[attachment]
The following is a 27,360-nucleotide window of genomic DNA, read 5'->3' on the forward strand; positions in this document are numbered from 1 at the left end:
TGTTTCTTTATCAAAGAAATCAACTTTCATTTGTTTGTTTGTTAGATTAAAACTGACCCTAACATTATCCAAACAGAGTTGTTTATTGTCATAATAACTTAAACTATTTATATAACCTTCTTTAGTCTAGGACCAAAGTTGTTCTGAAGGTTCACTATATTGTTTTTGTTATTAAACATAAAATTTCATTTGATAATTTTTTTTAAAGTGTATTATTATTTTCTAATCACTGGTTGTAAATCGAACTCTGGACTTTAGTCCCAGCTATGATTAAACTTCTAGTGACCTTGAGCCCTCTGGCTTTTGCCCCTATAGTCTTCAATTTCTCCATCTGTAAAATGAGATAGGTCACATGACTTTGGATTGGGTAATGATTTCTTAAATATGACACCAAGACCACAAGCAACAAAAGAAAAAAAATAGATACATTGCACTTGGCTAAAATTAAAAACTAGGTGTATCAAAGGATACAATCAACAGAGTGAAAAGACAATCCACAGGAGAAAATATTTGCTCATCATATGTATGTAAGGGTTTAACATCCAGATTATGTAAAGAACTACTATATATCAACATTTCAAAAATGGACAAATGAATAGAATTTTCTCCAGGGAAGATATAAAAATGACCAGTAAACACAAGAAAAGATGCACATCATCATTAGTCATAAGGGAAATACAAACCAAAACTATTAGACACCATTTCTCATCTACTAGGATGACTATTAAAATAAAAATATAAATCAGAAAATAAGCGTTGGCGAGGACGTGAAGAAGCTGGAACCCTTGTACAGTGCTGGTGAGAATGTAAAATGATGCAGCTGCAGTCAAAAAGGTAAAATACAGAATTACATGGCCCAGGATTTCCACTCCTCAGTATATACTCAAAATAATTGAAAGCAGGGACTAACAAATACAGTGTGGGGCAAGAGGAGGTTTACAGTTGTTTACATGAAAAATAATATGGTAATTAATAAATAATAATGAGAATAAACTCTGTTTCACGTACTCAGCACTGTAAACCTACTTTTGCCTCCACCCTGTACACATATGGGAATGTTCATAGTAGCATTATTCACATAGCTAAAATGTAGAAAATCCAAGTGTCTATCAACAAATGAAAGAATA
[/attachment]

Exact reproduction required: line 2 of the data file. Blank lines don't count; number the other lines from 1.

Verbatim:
TGTTTCTTTATCAAAGAAATCAACTTTCATTTGTTTGTTTGTTAGATTAAAACTGACCCTAACATTATCCAAACAGAGTTGTTTATTGTCATAATAACTTAAACTATTTATATAACCTTCTTTAGTCTAGGACCAAAGTTGTTCTGAAGGTTCACTATATTGTTTTTGTTATTAAACATAAAATTTCATTTGATAATTTTTTTTAAAGTGTATTATTATTTTCTAATCACTGGTTGTAAATCGAACTCTGGACTTTAGTCCCAGCTATGATTAAACTTCTAGTGACCTTGAGCCCTCTGGCTTTTGCCCCTATAGTCTTCAATTTCTCCATCTGTAAAATGAGATAGGTCACATGACTTTGGATTGGGTAATGATTTCTTAAATATGACACCAAGACCACAAGCAACAAAAGAAAAAAAATAGATACATTGCACTTGGCTAAAATTAAAAACTAGGTGTATCAAAGGATACAATCAACAGAGTGAAAAGACAATCCACAGGAGAAAATATTTGCTCATCATATGTATGTAAGGGTTTAACATCCAGATTATGTAAAGAACTACTATATATCAACATTTCAAAAATGGACAAATGAATAGAATTTTCTCCAGGGAAGATATAAAAATGACCAGTAAACACAAGAAAAGATGCACATCATCATTAGTCATAAGGGAAATACAAACCAAAACTATTAGACACCATTTCTCATCTACTAGGATGACTATTAAAATAAAAATATAAATCAGAAAATAAGCGTTGGCGAGGACGTGAAGAAGCTGGAACCCTTGTACAGTGCTGGTGAGAATGTAAAATGATGCAGCTGCAGTCAAAAAGGTAAAATACAGAATTACATGGCCCAGGATTTCCACTCCTCAGTATATACTCAAAATAATTGAAAGCAGGGACTAACAAATACAGTGTGGGGCAAGAGGAGGTTTACAGTTGTTTACATGAAAAATAATATGGTAATTAATAAATAATAATGAGAATAAACTCTGTTTCACGTACTCAGCACTGTAAACCTACTTTTGCCTCCACCCTGTACACATATGGGAATGTTCATAGTAGCATTATTCACATAGCTAAAATGTAGAAAATCCAAGTGTCTATCAACAAATGAAAGAATA